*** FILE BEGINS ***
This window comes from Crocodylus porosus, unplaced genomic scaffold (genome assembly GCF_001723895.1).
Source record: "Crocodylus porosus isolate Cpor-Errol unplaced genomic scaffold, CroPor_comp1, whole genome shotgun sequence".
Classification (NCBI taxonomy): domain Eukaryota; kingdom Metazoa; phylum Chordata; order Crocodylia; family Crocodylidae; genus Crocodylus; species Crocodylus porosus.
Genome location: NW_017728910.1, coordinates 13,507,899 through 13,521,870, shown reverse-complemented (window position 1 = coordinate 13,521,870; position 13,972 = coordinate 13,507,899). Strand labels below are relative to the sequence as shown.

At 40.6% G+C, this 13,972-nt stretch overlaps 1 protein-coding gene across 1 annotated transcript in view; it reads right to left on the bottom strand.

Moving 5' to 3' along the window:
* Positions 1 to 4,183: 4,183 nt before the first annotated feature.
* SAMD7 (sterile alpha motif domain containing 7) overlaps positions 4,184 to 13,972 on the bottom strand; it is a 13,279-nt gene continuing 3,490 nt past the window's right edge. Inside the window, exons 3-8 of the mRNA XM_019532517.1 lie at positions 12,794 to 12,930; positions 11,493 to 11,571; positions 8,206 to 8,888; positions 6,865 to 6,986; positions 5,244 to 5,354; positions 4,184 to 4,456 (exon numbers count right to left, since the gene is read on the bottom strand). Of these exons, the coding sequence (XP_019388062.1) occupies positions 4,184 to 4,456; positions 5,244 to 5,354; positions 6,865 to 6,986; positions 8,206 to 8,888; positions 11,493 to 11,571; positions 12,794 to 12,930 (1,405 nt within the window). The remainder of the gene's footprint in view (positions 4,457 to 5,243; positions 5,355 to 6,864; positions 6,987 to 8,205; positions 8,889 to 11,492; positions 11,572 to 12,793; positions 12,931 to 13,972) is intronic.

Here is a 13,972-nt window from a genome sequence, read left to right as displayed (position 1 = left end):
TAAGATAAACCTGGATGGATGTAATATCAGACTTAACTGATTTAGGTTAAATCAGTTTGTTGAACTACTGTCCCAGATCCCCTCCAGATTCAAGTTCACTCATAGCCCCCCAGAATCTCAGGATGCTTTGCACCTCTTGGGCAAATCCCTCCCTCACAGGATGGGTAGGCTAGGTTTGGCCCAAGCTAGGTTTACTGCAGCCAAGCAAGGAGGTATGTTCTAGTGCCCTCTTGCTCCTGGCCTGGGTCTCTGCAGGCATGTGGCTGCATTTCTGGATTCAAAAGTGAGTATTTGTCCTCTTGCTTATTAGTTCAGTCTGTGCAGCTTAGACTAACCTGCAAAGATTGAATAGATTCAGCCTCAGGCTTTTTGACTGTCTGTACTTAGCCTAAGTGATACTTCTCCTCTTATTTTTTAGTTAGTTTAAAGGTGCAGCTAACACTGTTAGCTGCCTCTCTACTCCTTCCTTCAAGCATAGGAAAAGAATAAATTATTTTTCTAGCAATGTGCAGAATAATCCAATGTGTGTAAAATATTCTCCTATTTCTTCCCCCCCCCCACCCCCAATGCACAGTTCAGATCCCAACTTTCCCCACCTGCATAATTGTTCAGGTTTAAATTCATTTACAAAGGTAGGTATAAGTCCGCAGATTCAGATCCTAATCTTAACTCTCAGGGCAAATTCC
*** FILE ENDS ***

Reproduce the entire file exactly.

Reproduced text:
This window comes from Crocodylus porosus, unplaced genomic scaffold (genome assembly GCF_001723895.1).
Source record: "Crocodylus porosus isolate Cpor-Errol unplaced genomic scaffold, CroPor_comp1, whole genome shotgun sequence".
Classification (NCBI taxonomy): domain Eukaryota; kingdom Metazoa; phylum Chordata; order Crocodylia; family Crocodylidae; genus Crocodylus; species Crocodylus porosus.
Genome location: NW_017728910.1, coordinates 13,507,899 through 13,521,870, shown reverse-complemented (window position 1 = coordinate 13,521,870; position 13,972 = coordinate 13,507,899). Strand labels below are relative to the sequence as shown.

At 40.6% G+C, this 13,972-nt stretch overlaps 1 protein-coding gene across 1 annotated transcript in view; it reads right to left on the bottom strand.

Moving 5' to 3' along the window:
* Positions 1 to 4,183: 4,183 nt before the first annotated feature.
* SAMD7 (sterile alpha motif domain containing 7) overlaps positions 4,184 to 13,972 on the bottom strand; it is a 13,279-nt gene continuing 3,490 nt past the window's right edge. Inside the window, exons 3-8 of the mRNA XM_019532517.1 lie at positions 12,794 to 12,930; positions 11,493 to 11,571; positions 8,206 to 8,888; positions 6,865 to 6,986; positions 5,244 to 5,354; positions 4,184 to 4,456 (exon numbers count right to left, since the gene is read on the bottom strand). Of these exons, the coding sequence (XP_019388062.1) occupies positions 4,184 to 4,456; positions 5,244 to 5,354; positions 6,865 to 6,986; positions 8,206 to 8,888; positions 11,493 to 11,571; positions 12,794 to 12,930 (1,405 nt within the window). The remainder of the gene's footprint in view (positions 4,457 to 5,243; positions 5,355 to 6,864; positions 6,987 to 8,205; positions 8,889 to 11,492; positions 11,572 to 12,793; positions 12,931 to 13,972) is intronic.

Here is a 13,972-nt window from a genome sequence, read left to right as displayed (position 1 = left end):
TAAGATAAACCTGGATGGATGTAATATCAGACTTAACTGATTTAGGTTAAATCAGTTTGTTGAACTACTGTCCCAGATCCCCTCCAGATTCAAGTTCACTCATAGCCCCCCAGAATCTCAGGATGCTTTGCACCTCTTGGGCAAATCCCTCCCTCACAGGATGGGTAGGCTAGGTTTGGCCCAAGCTAGGTTTACTGCAGCCAAGCAAGGAGGTATGTTCTAGTGCCCTCTTGCTCCTGGCCTGGGTCTCTGCAGGCATGTGGCTGCATTTCTGGATTCAAAAGTGAGTATTTGTCCTCTTGCTTATTAGTTCAGTCTGTGCAGCTTAGACTAACCTGCAAAGATTGAATAGATTCAGCCTCAGGCTTTTTGACTGTCTGTACTTAGCCTAAGTGATACTTCTCCTCTTATTTTTTAGTTAGTTTAAAGGTGCAGCTAACACTGTTAGCTGCCTCTCTACTCCTTCCTTCAAGCATAGGAAAAGAATAAATTATTTTTCTAGCAATGTGCAGAATAATCCAATGTGTGTAAAATATTCTCCTATTTCTTCCCCCCCCCCACCCCCAATGCACAGTTCAGATCCCAACTTTCCCCACCTGCATAATTGTTCAGGTTTAAATTCATTTACAAAGGTAGGTATAAGTCCGCAGATTCAGATCCTAATCTTAACTCTCAGGGCAAATTCC